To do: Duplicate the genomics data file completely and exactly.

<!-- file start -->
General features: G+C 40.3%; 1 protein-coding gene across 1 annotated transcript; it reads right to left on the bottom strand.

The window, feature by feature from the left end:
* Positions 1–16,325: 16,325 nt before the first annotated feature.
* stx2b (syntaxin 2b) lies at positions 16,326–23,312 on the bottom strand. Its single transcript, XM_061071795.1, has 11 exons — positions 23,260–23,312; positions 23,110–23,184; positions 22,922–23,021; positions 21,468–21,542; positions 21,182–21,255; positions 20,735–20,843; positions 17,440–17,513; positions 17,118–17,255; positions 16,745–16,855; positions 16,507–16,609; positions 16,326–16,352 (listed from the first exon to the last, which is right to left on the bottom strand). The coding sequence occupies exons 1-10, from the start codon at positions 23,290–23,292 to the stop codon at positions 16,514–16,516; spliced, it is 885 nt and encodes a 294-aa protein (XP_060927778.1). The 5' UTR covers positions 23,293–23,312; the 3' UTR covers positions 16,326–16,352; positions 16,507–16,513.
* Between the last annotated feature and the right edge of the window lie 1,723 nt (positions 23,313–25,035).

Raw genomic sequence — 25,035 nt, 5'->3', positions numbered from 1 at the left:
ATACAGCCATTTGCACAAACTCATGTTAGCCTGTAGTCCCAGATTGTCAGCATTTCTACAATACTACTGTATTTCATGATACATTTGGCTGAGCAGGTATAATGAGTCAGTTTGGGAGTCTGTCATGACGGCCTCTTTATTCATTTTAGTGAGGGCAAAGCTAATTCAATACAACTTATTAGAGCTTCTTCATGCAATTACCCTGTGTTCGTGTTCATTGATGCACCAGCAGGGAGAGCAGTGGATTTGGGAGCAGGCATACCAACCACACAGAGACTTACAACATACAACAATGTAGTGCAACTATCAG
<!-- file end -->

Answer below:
General features: G+C 40.3%; 1 protein-coding gene across 1 annotated transcript; it reads right to left on the bottom strand.

The window, feature by feature from the left end:
* Positions 1–16,325: 16,325 nt before the first annotated feature.
* stx2b (syntaxin 2b) lies at positions 16,326–23,312 on the bottom strand. Its single transcript, XM_061071795.1, has 11 exons — positions 23,260–23,312; positions 23,110–23,184; positions 22,922–23,021; positions 21,468–21,542; positions 21,182–21,255; positions 20,735–20,843; positions 17,440–17,513; positions 17,118–17,255; positions 16,745–16,855; positions 16,507–16,609; positions 16,326–16,352 (listed from the first exon to the last, which is right to left on the bottom strand). The coding sequence occupies exons 1-10, from the start codon at positions 23,290–23,292 to the stop codon at positions 16,514–16,516; spliced, it is 885 nt and encodes a 294-aa protein (XP_060927778.1). The 5' UTR covers positions 23,293–23,312; the 3' UTR covers positions 16,326–16,352; positions 16,507–16,513.
* Between the last annotated feature and the right edge of the window lie 1,723 nt (positions 23,313–25,035).

Raw genomic sequence — 25,035 nt, 5'->3', positions numbered from 1 at the left:
ATACAGCCATTTGCACAAACTCATGTTAGCCTGTAGTCCCAGATTGTCAGCATTTCTACAATACTACTGTATTTCATGATACATTTGGCTGAGCAGGTATAATGAGTCAGTTTGGGAGTCTGTCATGACGGCCTCTTTATTCATTTTAGTGAGGGCAAAGCTAATTCAATACAACTTATTAGAGCTTCTTCATGCAATTACCCTGTGTTCGTGTTCATTGATGCACCAGCAGGGAGAGCAGTGGATTTGGGAGCAGGCATACCAACCACACAGAGACTTACAACATACAACAATGTAGTGCAACTATCAG